• Comedian Joe Pasquale, whose daughter has Type 1 diabetes, has given the trainers he ran the London Marathon in
    • Spice Girl Mel C has donated a pair of Cavalli heels and her step-brother, the racing driver Paul O’Neill who has Type 1 diabetes, has donated a pair of racing boots
    • Actress Elinor Crawley who has Type 1 diabetes has donated the ballet shoes she wore in a BBC children’s drama
    • Sky news presenter Stephen Dixon who has Type 1 diabetes has given shoes he previously wore for work
    • Olympic Gold figure skater Robin Cousins has donated a pair of ice skates (without blade) to support the event because there is diabetes in his family

    Op note:

     The shoes will be displayed all day (9am – 5pm) outside the Queen Elizabeth II Centre, Westminster. Spokespeople from Diabetes UK, MPs and supporters, including people who have had an amputation, will all be attending the event. If you would like to attend please contact the press team on the contact details below

    – ENDS – 

    For further media information please contact Gabriel Roberts on 0207 424 1064 or the Diabetes UK Media Relations Team on 020 7424 1165 or email


    For urgent out of hours media enquiries only please call 07541 631866. ISDN facilities available.


    Notes to editor:


    • The data comes from Diabetes Footcare Activity Profiles, produced by National Cardiovascular Intelligence Network (Public Health England). The link to the source and each CCG profile can be accessed here:
    • Diabetes UK is the leading UK charity that cares for, connects with and campaigns on behalf of all people affected by and at risk of diabetes.  For more information on all aspects of diabetes and access to Diabetes UK activities and services, visit
    • In the UK, there are 3.9 million people who have diabetes and 590,000 people who have Type 2 diabetes but don’t know they have it because they haven’t been diagnosed. 11.5 million people are at increased risk of developing Type 2 diabetes and if current trends continue, an estimated 5 million people will have diabetes by 2025.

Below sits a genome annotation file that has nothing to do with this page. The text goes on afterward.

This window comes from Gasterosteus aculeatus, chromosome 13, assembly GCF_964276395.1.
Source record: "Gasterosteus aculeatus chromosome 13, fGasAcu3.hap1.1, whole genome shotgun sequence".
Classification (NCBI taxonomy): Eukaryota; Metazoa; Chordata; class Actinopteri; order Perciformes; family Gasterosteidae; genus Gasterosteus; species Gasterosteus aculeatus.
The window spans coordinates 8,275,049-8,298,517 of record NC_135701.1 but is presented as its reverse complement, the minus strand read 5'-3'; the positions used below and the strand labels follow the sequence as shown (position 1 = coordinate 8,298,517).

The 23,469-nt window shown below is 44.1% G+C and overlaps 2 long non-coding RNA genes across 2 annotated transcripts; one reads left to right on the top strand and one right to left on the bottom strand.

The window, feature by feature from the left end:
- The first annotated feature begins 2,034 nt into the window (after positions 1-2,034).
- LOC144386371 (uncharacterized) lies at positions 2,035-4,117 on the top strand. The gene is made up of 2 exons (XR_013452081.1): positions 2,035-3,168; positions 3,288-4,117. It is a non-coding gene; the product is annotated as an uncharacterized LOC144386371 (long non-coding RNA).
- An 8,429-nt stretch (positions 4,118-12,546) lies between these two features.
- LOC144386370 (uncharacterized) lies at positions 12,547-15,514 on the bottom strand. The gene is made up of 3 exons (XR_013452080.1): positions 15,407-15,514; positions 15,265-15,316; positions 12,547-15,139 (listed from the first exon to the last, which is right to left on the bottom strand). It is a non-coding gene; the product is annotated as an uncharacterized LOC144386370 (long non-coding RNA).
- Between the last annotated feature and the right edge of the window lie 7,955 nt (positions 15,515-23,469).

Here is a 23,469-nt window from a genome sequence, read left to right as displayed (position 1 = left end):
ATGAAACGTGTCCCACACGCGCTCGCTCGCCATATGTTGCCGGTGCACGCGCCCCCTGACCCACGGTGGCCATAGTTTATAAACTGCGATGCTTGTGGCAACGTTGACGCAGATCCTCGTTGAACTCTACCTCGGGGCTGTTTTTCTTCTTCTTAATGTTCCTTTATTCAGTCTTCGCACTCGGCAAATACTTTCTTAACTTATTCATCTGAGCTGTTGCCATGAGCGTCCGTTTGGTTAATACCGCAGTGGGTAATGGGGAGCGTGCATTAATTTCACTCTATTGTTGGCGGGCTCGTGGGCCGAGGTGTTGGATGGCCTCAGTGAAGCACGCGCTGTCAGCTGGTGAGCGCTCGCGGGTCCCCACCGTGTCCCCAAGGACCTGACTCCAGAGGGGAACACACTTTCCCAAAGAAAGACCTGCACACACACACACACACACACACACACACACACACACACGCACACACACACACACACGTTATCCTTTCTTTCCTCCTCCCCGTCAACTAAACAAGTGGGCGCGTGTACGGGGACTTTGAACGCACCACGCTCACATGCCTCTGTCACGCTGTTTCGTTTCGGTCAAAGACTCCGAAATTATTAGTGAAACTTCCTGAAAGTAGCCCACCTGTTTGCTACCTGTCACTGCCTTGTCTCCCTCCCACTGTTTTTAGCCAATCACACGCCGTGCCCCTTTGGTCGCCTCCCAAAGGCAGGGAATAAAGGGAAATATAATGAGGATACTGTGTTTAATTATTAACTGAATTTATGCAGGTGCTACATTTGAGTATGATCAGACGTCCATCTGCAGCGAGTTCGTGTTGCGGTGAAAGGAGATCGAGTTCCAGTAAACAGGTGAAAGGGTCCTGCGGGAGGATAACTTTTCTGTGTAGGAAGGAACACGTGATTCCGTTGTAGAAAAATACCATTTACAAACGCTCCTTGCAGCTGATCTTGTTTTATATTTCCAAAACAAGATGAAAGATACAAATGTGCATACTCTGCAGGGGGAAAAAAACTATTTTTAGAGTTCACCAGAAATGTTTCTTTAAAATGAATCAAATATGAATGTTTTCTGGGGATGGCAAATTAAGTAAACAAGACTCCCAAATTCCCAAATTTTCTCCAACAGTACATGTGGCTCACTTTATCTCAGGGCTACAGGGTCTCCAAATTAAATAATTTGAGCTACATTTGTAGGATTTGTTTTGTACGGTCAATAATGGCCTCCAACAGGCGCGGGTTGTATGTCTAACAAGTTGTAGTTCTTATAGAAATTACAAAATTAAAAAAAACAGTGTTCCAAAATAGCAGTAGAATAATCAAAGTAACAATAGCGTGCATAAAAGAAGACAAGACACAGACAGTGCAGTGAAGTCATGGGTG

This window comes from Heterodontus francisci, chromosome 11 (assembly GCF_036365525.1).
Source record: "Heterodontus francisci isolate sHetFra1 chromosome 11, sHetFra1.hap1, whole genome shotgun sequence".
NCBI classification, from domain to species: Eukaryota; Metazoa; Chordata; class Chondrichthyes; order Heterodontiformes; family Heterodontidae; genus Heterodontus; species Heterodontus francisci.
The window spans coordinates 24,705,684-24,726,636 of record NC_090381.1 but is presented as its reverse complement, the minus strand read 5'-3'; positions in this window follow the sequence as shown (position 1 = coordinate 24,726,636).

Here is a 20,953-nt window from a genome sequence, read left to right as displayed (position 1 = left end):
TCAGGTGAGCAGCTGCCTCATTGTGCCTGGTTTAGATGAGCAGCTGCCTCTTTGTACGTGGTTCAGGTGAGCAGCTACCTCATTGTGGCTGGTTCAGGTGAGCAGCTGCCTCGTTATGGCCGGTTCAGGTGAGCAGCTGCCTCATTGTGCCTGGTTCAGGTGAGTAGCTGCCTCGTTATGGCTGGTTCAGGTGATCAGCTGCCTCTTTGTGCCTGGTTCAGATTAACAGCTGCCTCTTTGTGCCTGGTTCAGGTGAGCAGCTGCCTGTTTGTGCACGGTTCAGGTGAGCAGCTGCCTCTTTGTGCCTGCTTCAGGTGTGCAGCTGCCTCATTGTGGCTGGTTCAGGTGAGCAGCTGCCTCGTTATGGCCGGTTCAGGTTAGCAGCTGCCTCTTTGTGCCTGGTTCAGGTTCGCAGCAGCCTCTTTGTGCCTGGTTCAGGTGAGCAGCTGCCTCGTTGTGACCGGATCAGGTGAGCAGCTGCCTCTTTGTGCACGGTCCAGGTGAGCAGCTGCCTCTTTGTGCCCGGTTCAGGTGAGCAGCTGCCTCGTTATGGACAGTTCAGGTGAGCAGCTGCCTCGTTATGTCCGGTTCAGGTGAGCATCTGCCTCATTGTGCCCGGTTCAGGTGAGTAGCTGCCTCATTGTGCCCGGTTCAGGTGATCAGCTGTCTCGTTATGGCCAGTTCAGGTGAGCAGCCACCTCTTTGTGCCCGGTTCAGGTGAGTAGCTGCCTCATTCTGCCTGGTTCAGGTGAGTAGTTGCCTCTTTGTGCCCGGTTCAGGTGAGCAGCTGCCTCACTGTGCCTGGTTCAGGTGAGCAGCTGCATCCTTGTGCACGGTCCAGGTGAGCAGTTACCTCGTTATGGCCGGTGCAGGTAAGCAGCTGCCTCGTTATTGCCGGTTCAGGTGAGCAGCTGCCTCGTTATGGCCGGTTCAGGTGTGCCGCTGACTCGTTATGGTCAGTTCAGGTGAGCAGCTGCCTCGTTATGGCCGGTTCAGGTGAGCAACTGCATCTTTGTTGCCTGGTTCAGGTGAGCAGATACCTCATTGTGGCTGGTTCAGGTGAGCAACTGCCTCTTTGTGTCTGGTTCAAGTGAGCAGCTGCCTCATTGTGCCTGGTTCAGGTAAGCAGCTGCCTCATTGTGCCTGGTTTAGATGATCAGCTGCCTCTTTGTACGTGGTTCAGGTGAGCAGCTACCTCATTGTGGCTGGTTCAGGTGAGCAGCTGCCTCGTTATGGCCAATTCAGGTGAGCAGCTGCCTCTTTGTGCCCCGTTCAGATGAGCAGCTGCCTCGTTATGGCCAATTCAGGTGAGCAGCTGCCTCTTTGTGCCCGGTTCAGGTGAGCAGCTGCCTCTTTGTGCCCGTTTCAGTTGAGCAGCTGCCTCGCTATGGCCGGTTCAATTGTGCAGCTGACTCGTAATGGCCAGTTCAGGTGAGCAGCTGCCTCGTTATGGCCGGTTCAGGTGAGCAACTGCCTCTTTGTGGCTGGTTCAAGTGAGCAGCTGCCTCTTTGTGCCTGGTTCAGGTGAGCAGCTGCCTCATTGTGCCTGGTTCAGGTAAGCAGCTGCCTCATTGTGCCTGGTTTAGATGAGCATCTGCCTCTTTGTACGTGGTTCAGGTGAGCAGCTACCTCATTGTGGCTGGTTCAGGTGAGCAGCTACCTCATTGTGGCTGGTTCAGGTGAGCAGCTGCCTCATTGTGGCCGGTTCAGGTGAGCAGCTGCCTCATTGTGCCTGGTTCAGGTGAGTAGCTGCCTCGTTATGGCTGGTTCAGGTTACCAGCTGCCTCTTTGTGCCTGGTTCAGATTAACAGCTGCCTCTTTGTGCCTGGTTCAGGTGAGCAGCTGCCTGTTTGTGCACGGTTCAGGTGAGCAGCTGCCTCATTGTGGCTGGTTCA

• Diabetes is a condition where there is too much glucose in the blood because the body cannot use it properly.   If not managed well, both Type 1 and Type 2 diabetes can lead to devastating complications.  Diabetes is the leading cause of preventable sight loss in people of working age in the UK and is a major cause of lower limb amputation, kidney failure and stroke.
    • People with Type 1 diabetes cannot produce insulin.  About 10 per cent of people with diabetes have Type 1.   No one knows exactly what causes it, but it’s not to do with being overweight and it isn’t currently preventable.  It usually affects children or young adults, starting suddenly and getting worse quickly.  Type 1 diabetes is treated by daily insulin doses – taken either by injections or via an insulin pump. It is also recommended to follow a  healthy diet and take regular physical activity
    • People with Type 2 diabetes don’t produce enough insulin or the insulin they produce doesn’t work properly (known as insulin resistance).  85 to 90 per cent of people with diabetes have Type 2.  They might get Type 2 diabetes because of their family history, age and ethnic background puts them at increased risk.  They are also more likely to get Type 2 diabetes if they are overweight.  It starts gradually, usually later in life, and it can be years before they realise they have it. Type 2 diabetes is treated with a healthy diet and increased physical activity.  In addition, tablets and/or insulin can be required.

    For more information on reporting on diabetes, download our journalists’ guide: